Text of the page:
Time “keeping” is simply a matter of counting cycles or units of time. A clock is what does the counting. In a more strict definition, a clock also keeps track of its count and displays what it has counted. In a broad sense, the Earth and the Sun are a clock -the commonest and most ancient clock we have, and the basis of all other clocks.

A sundial is a clock and human beings since antiquity has required timing. Among the most fascinating remains of many ancient civilizations are their elaborate time-watching devices. Great stone structures like Stonehenge, in Southern England and the 4000 year old grave of Newgrange, near Dublin, Ireland, that have challenged anthropologists and archaeologists for centuries, have proved to be observatories for watching the movement of heavenly bodies. Antedating writing within the culture, often by centuries, these crude clocks were developed by primitive peoples on all parts of the world. Maya and Aztec cultures developed elaborate calendars in Central and North America. Scientists even today find new evidence that some stones laid out in formation and that formerly thought to had only a religious significance, also, for the cycles of life -the rise and fall of the tides, and the coming an going of the seasons- powers that literally controlled the lives of primitive peoples as they do our own, naturally evoked a sense of mystery and inspired awe and worship.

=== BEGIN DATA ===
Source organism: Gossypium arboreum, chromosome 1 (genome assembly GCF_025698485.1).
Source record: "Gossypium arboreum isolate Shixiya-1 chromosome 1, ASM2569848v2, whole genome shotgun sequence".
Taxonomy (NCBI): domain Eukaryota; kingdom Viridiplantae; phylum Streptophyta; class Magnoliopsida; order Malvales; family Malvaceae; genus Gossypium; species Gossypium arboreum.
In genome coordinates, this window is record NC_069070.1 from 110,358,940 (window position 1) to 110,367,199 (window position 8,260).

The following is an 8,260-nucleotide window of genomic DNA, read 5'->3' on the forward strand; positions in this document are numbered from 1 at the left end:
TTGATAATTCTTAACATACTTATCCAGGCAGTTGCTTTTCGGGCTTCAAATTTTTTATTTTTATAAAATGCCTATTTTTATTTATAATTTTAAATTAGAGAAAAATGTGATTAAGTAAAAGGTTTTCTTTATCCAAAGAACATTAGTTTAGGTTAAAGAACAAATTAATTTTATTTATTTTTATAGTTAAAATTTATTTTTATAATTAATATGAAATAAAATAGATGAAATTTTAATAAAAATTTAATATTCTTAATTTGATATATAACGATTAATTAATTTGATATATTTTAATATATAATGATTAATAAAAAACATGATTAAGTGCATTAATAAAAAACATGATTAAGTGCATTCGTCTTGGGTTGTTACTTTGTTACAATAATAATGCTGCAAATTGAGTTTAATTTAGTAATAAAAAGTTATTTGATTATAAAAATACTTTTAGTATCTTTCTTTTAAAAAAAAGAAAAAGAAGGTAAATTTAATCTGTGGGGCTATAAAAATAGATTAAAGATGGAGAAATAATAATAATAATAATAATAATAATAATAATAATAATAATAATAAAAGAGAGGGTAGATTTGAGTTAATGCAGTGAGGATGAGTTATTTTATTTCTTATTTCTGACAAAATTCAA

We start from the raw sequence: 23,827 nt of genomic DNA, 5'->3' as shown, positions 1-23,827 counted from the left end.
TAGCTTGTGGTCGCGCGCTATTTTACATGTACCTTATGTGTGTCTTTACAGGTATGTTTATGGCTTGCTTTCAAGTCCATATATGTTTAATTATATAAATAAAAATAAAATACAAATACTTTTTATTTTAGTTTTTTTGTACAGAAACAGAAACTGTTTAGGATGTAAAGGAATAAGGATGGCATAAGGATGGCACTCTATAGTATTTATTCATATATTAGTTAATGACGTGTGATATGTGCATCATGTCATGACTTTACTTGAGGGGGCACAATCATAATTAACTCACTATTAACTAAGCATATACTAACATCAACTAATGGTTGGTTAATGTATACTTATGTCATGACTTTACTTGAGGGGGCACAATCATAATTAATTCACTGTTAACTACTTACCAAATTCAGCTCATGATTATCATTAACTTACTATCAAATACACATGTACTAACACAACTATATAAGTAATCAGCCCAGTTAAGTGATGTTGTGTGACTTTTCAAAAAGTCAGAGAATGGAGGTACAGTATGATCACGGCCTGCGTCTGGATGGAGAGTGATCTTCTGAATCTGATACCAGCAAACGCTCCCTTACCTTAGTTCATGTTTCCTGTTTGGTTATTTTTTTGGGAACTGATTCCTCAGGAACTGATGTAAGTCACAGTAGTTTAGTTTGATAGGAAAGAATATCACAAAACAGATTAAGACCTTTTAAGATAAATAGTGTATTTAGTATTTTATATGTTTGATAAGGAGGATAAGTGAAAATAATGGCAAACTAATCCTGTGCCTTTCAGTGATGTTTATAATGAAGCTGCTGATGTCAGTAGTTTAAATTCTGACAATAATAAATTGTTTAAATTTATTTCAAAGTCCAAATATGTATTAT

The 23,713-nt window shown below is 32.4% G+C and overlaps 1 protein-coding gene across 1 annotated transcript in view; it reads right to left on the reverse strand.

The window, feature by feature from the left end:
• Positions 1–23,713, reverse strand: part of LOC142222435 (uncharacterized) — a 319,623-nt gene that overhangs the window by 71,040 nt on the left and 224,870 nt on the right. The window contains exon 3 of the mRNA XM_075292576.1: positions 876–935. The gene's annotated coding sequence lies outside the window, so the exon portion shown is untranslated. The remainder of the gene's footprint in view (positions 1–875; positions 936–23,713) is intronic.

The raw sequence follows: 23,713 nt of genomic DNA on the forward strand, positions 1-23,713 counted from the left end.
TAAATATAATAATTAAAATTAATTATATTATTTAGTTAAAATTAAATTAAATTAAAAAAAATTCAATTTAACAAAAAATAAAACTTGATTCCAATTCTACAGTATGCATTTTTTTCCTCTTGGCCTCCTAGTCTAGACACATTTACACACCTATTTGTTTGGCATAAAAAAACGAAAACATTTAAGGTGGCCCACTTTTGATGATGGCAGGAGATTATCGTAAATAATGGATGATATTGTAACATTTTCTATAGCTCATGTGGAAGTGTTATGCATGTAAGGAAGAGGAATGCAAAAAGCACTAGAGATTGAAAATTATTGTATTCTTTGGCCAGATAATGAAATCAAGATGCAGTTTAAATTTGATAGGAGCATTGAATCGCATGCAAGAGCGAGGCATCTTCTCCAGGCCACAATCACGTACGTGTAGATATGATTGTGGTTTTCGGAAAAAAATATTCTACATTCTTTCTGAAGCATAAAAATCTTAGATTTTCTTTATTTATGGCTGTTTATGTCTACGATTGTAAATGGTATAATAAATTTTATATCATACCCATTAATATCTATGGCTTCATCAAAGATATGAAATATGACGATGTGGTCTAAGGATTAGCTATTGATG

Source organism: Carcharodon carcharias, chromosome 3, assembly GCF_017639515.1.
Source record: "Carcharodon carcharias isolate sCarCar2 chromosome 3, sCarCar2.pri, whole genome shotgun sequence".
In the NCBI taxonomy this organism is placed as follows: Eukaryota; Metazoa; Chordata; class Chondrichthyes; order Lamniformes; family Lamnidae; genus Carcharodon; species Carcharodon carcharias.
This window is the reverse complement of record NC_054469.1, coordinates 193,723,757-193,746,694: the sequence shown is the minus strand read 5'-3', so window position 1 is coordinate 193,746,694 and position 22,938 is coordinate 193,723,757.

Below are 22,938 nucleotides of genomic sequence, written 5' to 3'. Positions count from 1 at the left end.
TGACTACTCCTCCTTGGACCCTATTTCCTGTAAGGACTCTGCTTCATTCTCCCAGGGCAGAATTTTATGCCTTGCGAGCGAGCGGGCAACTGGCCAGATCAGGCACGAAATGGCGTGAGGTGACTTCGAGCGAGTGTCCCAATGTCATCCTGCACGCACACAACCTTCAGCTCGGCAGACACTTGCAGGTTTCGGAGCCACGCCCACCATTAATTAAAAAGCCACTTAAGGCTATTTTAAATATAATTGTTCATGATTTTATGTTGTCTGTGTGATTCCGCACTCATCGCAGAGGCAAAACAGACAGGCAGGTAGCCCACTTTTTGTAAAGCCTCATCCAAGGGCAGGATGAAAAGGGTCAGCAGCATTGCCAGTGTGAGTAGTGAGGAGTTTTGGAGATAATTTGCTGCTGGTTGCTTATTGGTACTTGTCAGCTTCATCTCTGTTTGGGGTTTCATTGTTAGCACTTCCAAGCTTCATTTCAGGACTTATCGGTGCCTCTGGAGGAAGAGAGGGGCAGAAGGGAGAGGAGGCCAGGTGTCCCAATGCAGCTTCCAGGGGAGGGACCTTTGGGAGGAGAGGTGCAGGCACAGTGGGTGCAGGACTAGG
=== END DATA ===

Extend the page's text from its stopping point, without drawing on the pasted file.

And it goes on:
Astronomy and time -so obviously beyond the influence or control of man, so obviously much older than anything the oldest man in the tribe could remember and as nearly "eternal" as anything the human mind can comprehend- were of great concern to ancient peoples everywhere.

When ancient peoples put a stick in the ground to observe the movement of its shadow from sunrise to sunset, it was fairly easy and certainly a natural step to mark off “noon” and other points where the shadow lays at other times of day –in other words, to make a sundial. Sundials can tell the time quite reliably when the Sun is shining. But, of course, they are of no use at all when the Sun is not shining. So people make mechanical devices called clocks to interpolate or keep track of time between checks with the Sun. The Sun is a sort of “master clock” that served as primary time scale by which the man-made, secondary clocks were calibrated and adjusted.

The sundial is the oldest known device for the measurement of time and the most ancient of scientific instruments. It is based on the fact that the shadow of an object moves from one side of the object to the other as the Sun “moves” from east to west during the day.


Picture 1: Visiting the Stonehenge monument.
Picture 1: Visiting the Stonehenge monument.


© EAAE - European Association for Astronomy Education 2024